Philosophical Psychology 15 (4):463–471 (2002)

Authors
Allard Tamminga
University of Greifswald
Fred Boogerd
VU University Amsterdam
Abstract
Investigations into inter-level relations in computer science, biology and psychology call for an *empirical* turn in the philosophy of mind. Rather than concentrate on *a priori* discussions of inter-level relations between 'completed' sciences, a case is made for the actual study of the way inter-level relations grow out of the developing sciences. Thus, philosophical inquiries will be made more relevant to the sciences, and, more importantly, philosophical accounts of inter-level relations will be testable by confronting them with what really happens in science. Hence, close observation of the ever-changing reduction relations in the developing sciences, and revision of philosophical positions based on these empirical observations, may, in the long run, be more conducive to an adequate understanding of inter-level relations than a traditional *a priori* approach.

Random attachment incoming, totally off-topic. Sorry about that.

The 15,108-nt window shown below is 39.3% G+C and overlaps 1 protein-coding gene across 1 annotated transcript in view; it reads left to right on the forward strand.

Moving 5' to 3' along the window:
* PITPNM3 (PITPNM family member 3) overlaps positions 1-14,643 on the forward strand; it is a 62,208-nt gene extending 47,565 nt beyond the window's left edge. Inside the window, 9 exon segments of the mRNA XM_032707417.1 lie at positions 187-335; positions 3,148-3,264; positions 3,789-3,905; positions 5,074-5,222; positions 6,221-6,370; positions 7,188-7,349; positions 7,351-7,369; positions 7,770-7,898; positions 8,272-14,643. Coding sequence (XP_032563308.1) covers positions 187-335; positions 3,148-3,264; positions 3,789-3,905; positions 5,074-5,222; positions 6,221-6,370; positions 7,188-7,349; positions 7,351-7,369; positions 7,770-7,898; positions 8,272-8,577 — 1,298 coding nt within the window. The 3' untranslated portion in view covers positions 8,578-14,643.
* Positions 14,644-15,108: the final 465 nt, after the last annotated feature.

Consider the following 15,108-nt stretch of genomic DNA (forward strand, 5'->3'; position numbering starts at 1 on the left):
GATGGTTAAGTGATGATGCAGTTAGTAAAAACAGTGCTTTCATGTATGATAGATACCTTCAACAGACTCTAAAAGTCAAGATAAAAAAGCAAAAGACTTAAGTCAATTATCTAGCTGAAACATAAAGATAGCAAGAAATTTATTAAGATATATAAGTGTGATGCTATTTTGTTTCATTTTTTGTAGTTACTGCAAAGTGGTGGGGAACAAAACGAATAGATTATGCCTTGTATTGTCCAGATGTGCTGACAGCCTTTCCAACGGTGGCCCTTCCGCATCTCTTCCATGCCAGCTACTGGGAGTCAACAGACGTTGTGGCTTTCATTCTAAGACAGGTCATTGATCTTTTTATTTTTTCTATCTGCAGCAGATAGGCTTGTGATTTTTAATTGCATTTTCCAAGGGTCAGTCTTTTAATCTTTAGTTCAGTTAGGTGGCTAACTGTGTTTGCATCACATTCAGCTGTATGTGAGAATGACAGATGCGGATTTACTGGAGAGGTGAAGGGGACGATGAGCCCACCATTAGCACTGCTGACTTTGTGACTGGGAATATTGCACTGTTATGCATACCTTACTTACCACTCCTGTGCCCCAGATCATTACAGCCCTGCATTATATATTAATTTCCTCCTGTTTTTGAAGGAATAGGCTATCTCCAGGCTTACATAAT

Keywords inter-level relations   computer science   biology   psychology
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DOI 10.1080/0951508021000042012
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The Structure of Scientific Revolutions.Thomas S. Kuhn - 1962 - University of Chicago Press.
The Structure of Scientific Revolutions.Thomas S. Kuhn - 1962 - Chicago: University of Chicago Press.
The Structure of Science.Ernest Nagel - 1961 - Les Etudes Philosophiques 17 (2):275-275.

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